June 17, 2009
The city’s drive to open new small high schools has taken a serious toll on older, larger schools, and there are signs that the new schools’ success could be short-lived, according to a report being released today.
The report, an analysis of the small schools bonanza by the Center for New York City Affairs, concludes that the city must do more to support large high schools, which continue to enroll the vast majority of city high school students despite the proliferation of small schools, and which are straining under the burden of enrolling the system’s neediest students.
At the core of the report is the finding that as small schools opened, large schools nearby suffered huge jumps in enrollment, especially among low-performing students and students with special needs. Those schools have seen attendance decline, disorder increase, and graduation rates drop, according to the report. In some places, these shifts have caused the city to restructure the newly troubled large schools, displacing at-risk students once again, the report concludes.
Schools Chancellor Joel Klein told researchers that he understands that his strategy of closing low-performing schools and replacing them with new options could inflict some collateral damage on large high schools. “This is about improving the system, not necessarily about improving every single school,” he said about the strategy at the center of his reforms since he took office in 2003.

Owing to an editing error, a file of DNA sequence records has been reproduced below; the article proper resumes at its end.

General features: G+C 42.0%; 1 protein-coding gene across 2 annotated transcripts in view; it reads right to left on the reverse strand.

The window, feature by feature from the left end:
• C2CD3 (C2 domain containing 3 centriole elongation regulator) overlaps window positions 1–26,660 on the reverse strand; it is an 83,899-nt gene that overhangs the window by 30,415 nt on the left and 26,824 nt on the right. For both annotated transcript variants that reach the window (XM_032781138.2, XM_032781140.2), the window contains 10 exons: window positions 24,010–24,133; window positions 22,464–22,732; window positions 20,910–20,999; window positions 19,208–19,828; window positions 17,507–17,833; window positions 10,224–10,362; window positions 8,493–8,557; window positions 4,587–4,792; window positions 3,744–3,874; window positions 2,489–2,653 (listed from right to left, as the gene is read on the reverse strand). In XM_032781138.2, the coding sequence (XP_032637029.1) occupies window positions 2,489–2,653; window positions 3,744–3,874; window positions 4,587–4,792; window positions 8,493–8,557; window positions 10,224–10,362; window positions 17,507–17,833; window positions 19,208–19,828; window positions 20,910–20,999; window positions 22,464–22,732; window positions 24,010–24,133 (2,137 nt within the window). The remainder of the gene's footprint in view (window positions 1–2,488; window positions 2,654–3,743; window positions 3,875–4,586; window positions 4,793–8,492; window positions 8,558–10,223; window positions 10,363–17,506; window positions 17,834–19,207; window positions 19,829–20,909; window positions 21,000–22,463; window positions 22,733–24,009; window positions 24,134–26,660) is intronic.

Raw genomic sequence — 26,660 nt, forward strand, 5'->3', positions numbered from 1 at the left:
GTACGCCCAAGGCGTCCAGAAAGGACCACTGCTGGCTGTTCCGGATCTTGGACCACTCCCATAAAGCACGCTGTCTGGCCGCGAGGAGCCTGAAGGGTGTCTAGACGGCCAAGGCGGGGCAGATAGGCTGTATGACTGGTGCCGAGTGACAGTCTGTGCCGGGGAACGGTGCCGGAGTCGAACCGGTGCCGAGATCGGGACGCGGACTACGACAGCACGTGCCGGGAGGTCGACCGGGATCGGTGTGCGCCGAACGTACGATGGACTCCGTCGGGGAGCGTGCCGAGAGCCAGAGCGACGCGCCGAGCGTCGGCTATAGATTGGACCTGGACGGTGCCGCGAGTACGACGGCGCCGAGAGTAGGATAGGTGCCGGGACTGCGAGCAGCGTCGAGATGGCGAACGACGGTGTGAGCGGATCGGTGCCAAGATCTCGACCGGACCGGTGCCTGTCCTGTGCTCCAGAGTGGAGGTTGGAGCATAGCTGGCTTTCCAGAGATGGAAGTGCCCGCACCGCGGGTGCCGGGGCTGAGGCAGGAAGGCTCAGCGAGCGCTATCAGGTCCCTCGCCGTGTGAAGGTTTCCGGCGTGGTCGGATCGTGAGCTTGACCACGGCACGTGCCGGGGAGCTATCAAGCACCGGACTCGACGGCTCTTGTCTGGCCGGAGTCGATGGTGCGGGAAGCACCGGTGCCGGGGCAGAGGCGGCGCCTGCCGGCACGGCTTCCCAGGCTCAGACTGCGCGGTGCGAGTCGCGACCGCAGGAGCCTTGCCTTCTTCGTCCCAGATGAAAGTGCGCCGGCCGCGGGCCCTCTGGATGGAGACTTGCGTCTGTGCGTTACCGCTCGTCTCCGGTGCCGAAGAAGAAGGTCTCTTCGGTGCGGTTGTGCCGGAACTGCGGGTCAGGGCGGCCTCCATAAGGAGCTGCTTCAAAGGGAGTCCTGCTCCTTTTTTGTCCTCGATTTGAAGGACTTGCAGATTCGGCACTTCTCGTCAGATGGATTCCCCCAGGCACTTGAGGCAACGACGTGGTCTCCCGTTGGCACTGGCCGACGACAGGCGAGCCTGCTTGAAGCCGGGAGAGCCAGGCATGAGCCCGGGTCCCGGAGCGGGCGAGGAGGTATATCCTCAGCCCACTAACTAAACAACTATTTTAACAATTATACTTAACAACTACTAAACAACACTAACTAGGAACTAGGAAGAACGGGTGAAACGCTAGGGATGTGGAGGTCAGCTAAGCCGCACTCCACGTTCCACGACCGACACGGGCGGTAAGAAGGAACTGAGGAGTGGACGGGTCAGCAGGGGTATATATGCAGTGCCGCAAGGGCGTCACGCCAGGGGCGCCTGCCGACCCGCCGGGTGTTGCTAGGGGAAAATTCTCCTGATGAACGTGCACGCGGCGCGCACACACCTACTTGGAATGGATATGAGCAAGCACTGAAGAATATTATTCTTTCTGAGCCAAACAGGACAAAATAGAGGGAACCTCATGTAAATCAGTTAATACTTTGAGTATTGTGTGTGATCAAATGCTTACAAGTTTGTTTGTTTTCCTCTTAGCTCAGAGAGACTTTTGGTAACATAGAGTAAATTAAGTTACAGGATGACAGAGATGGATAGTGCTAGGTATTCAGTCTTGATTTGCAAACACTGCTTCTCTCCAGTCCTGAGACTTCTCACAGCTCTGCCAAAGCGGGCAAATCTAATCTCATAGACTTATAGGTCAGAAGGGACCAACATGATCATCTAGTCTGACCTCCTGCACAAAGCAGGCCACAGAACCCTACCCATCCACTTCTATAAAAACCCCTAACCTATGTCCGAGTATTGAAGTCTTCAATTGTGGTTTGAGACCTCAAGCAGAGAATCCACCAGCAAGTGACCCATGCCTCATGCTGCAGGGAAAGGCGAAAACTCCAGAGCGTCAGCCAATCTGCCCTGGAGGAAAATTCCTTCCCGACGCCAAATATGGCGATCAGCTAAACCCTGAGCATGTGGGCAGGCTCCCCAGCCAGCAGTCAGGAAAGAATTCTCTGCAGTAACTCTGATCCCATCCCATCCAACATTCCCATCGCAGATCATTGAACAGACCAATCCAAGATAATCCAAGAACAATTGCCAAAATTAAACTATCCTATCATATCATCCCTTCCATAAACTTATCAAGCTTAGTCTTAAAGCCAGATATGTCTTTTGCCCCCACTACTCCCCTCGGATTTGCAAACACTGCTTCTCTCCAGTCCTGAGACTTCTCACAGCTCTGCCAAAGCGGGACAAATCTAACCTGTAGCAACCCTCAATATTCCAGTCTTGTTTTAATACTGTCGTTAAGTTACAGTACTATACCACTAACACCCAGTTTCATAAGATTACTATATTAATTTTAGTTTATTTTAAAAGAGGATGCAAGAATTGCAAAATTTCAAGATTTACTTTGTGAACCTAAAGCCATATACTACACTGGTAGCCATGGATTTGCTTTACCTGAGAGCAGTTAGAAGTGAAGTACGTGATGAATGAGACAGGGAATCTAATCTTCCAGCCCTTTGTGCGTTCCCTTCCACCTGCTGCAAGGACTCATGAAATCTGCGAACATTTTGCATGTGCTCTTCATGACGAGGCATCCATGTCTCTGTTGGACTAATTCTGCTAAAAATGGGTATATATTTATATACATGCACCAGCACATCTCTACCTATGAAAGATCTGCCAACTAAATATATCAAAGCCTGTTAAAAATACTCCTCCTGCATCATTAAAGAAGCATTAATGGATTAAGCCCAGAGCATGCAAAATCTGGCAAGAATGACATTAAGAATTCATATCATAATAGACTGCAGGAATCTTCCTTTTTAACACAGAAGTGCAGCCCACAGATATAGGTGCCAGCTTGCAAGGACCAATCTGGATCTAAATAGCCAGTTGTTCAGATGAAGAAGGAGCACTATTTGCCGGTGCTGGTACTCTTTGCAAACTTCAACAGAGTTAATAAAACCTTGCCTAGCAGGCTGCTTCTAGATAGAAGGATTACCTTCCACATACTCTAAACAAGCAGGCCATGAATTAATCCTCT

The report backs up the city’s claim that the small schools graduate their students in higher numbers, but it raises questions about how long the schools can sustain their success. The small schools have higher teacher and principal turnover rates than other high schools, and many have already seen their initial graduation rates drop, the report finds. Plus, a higher proportion of small schools’ graduates have left school with the less rigorous state diploma type, which could prove to be a problem now that the state is requiring all students entering high school to earn the more rigorous diploma type.
Today’s report comes on the heels of a smaller-scale report released yesterday about the failure of new small schools to enroll and serve students who are learning English. Tomorrow, the City Council is taking up the state’s new graduation requirements, which advocates have called “a looming crisis” for the city students who are most at risk of not graduating.
I’m about to head to an early-morning panel discussion about today’s report, which is set to include Chief Schools Officer Eric Nadelstern; the principal of a large high school that appears to be doing well despite surging enrollment; Michael Mulgrew of the teachers union; an outspoken parent activist; and Pedro Noguera, the New York University professor who has published his opinions on this site. Klein is also speaking, and the panel is being moderated by the report’s lead author, Clara Hemphill, who also founded the Web site Insideschools.org (and was my boss when I worked there). I’ll have more from the panel discussion and from the report later today.